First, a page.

© Ella Ling

Andy Murray looks to the skies

Five thoughts on the Olympic draws


Five thoughts on the Olympic draws:

Tough tasks for Murray and Djokovic. Andy Murray has been hitting with good friend Stanislas Wawrinka at Wimbledon this week, so perhaps he will be better prepared than he would otherwise have been to face this Swiss when they meet in the opening round of the Olympic tennis event at Wimbledon. Murray leads their head to head 6-4, and won their only encounter on grass here at Wimbledon in 2009. But the Swiss famously upset the Scot at the US Open in 2010, so it’s by no means an easy ask. Also in Murray’s part of the draw are Marcos Baghdatis, Richard Gasquet and Tomas Berdych, while he is seeded to meet Novak Djokovic in the semi-finals. As for Djokovic, after opening against Fabio Fognini, he could run into Andy Roddick, then Marin Cilic, and then Jo-Wilfried Tsonga or Milos Raonic, making his path to gold a little unforeseeable.

Meanwhile for Federer… As seems to be the way at Wimbledon, and in the absence of Rafael Nadal, Roger Federer has the more charmed half of the draw. The world No.1 and Wimbledon champion opens against Alejandro Falla, who came so close and yet so far to upsetting the Swiss here at SW19 two years ago. The winner will play either Julien Benneteau, another Federer nearly-beater, or Mikhail Youzhny, with future threats likely to be Fernando Verdasco, John Isner or Janko Tipsarevic. Federer’s semi-final opponent, should he make it, is seeded to be David Ferrer or Juan Martin Del Potro.

What about the women? Headlined by re-invested world No.1 Victoria Azarenka at one end, who meets Romanian Irina-Camelia Begu, and world No.2 Agnieszka Radwanska, who will face German Julia Goerges, at the other end, the name to watch in the women’s draw is of course Wimbledon champ Serena Williams, who takes on Jelena Jankovic in the first round. The fourth seed, Serena is in Azarenka’s half of the draw, and has the likes of Vera Zvonareva, Li Na, and Caroline Wozniacki seeded in her section. In the bottom half, Maria Sharapova, who begins against Shahar Peer, is in line for another meeting with Sabine Lisicki, this time in the third round. For those on Brit-watch, Heather Watson faces Silvia Soler Espinosa in the fourth quarter, Radwanska’s section, Anne Keothavong meets Caroline Wozniacki in the second quarter, and Elena Baltacha has Agnes Szavay in the third quarter, with Ana Ivanovic and Kim Clijsters looming.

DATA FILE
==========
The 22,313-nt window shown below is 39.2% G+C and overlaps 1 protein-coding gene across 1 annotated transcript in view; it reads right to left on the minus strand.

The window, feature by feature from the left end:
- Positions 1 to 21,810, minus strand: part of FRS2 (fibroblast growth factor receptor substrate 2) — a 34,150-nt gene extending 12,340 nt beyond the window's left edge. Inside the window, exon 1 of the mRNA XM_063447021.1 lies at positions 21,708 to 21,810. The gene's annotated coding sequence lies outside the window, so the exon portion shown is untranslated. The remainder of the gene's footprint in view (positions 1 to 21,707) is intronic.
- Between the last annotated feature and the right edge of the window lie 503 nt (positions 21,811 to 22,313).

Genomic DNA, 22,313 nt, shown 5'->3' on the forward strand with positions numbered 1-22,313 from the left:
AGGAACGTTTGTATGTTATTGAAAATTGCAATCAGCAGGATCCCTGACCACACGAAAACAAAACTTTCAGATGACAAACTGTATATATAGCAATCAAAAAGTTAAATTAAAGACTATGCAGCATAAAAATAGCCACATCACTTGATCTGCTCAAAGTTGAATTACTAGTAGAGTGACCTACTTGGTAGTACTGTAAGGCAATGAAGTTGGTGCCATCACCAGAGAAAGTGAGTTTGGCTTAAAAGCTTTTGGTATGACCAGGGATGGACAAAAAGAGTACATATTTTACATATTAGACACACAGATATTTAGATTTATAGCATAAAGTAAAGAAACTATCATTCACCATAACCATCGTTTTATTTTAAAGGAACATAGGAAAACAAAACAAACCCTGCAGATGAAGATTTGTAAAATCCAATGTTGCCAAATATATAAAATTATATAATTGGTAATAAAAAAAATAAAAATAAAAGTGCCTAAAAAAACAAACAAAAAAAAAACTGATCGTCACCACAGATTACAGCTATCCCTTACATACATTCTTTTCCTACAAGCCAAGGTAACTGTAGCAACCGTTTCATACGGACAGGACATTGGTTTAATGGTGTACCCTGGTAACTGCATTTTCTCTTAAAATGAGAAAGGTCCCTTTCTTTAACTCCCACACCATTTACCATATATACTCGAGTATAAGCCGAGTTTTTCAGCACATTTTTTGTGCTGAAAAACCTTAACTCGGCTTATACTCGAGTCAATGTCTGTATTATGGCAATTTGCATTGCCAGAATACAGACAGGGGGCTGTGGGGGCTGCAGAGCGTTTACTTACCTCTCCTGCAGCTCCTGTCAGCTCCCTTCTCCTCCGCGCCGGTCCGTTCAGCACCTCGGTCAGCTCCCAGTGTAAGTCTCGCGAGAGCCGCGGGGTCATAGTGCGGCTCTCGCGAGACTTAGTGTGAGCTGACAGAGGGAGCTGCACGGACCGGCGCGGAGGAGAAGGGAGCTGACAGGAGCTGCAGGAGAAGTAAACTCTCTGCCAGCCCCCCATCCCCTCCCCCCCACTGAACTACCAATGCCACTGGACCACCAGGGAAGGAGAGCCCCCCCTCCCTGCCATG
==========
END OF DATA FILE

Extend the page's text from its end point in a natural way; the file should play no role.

In the men’s doubles… Top seeds the Bryan brothers, who take on Brazil’s Thomaz Bellucci and Andre Sa in the first round, have defending champions Federer and Wawinka in their section, who are seeded sixth, with Tipsarevic and Nenad Zimonjic, the third seeds, also in their half. In the other half, the second seeds are Michael Llodra and Jo-Wilfried Tsonga, with Polish duo Mariusz Fyrstenberg and Marcin Matkowski credible medal threats too. For the two British pairs, things could get tricky. Andy and Jamie Murray kick off against Jurgen Melzer and Alex Peya of Austria, with the Poles potentially next up. Colin Fleming and Ross Hutchins open against France’s Benneteau and Gasquet. Dark horses for the title? John Isner and Andy Roddick. Maybe.

In the ladies’ doubles… Top seeds Liezel Huber and Lisa Raymond have been handed the tournament’s one and only bye following the withdrawal of the Bondarenko sisters, and they’ll be delighted to find themselves on the opposite half of the draw from Wimbledon champions the Williams sisters, who kick off against Romania’s Sorana Cirstea and Simona Halep. If they come through that one, they could have a fan-pleasing second round match against Laura Robson and Heather Watson. But to do so, the Brits will have to beat fifth seeds, Germany’s Angelique Kerber and Sabine Lisicki. Tough. Britain’s other duo, Anne Keothavong and Elena Baltacha, are up in the top half of the draw, kicking off against Julia Goerges and Anna-Lena Gronefeld of Germany. Buckle up.

  • Chi

    I am so excited !!  I hope Roger, Novak and Murray all do well.  I hope the three medals go to them.

  • adb

    ‘A draw is a draw.  Fed has had plenty of tough draws in his career; he had them plenty at Wimbledon in ’10 and ’11.  Every elite player gets a tough draw or an easier one when you look at the 12 month calendar.  I’m weary of people alluding to soft draws for him.  It evens out over a career, folks.  Or, maybe it’s karma?  Um, probably not.  It’s the luck of the draw.  That’s why it’s called a draw.